Chincoteague Refuge has a diversity of habitats, ranging from the beach and dunes to the vast salt marshes to the west of the islands.

  • Beach

    Beach Habitat 2

    The least diverse of the refuge’s upland plant communities is the beach. Considered pioneer species, beach plants are exposed to constantly shifting sands, limited fresh water, temperature and wind extremes, and frequent salt water. The entire community can be covered by tidal surges. The beach extends from the intertidal zone into the dunes along the entire east and south sides of the island.

    Although a harsh environment, the beach serves as a primary feeding location for the hundreds of thousands of shorebirds that spend summers here or stop by during their annual migration. Hundreds of peregrine falcons also migrate through the refuge each year. These predators follow their food source of migratory birds and can be observed hunting shorebirds in coastal areas.

  • Dunes

    Beach Habitat

    The dunes serve as the first line of defense against storm surges, protecting the other wildlife habitats from being lost to salt water intrusion. The dunes and adjacent area serve as important nesting habitat for the threatened piping plover and other shorebirds, such as common and least terns, and black skimmers.

  • Shrubs

    Shrub habitat

    Shrub community composition varies with groundwater supply, elevation, proximity to salt spray, and frequency of saltwater overwash or other flooding. In general, this vegetation zone extends north and south on barrier flats and backdunes, gradually merging on the east with dunegrasses and on the west with marshes or forests. This shrub community is important for migrating and nesting songbirds, as well as to migrating monarch butterflies.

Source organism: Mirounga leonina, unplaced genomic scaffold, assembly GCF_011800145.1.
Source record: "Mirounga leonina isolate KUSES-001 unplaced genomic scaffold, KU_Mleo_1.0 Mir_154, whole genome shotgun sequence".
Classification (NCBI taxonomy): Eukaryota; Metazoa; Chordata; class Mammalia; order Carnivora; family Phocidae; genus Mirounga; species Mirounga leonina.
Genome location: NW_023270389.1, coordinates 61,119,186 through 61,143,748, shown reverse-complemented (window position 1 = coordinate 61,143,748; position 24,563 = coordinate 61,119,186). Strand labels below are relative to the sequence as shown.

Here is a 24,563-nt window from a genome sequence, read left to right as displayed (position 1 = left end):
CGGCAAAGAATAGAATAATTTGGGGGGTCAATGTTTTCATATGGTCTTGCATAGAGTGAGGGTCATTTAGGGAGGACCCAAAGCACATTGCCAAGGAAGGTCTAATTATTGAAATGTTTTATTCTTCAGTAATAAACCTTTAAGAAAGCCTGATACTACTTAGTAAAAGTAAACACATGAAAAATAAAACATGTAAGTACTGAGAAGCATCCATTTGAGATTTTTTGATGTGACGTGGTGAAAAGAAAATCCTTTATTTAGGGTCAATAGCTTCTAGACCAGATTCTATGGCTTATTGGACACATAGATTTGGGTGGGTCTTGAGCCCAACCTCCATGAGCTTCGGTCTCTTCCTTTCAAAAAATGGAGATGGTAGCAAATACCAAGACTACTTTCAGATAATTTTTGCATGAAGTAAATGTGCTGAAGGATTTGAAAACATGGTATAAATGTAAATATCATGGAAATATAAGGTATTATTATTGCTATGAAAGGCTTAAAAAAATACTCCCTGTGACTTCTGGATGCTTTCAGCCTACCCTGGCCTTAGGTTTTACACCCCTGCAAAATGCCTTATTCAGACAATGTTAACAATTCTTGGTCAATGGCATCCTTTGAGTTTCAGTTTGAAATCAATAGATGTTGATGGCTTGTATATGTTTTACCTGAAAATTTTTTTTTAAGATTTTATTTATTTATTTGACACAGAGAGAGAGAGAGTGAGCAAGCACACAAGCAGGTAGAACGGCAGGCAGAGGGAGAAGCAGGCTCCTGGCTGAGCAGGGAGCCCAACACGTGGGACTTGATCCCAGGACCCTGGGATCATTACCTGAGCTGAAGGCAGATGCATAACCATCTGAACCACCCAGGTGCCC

• Maritime Forest

    Maritime Forest

    The upland forest community that occurs in several large stands on old stable dunes, generally west of shrub areas and impoundments, indicates parts of the island that have been stable for the longest time. These forests are important to the survival of the endangered Delmarva Peninsula fox squirrel and of forest dwelling wildlife, such as the white tailed deer, exotic sika elk, raccoons, and many others.

  • Freshwater Areas

    Freshwater Habitat

    Naturally occurring freshwater wetlands do occur on Assateague Island; however, they are actually brackish than fresh, and they are normally inhabited by plants with limited salt tolerance.

    The refuge also contains manmade freshwater areas called moist soil management units or impoundments. Fourteen such areas covering over 2,623 acres are found on the refuge to provide submergent and emergent wetland vegetation as forage for waterfowl and habitat for other waterbirds. Management of these impoundments is directed at providing a variety of habitat types for many wildlife species.

  • Salt Marshes

    Marsh Habitat

    The regularity of tidal flooding influences the distribution of salt marsh plants. The salt marsh can normally be found to the west of the barrier islands that comprise the refuge. These areas are very productive and important for black ducks, clapper rails, and many other species.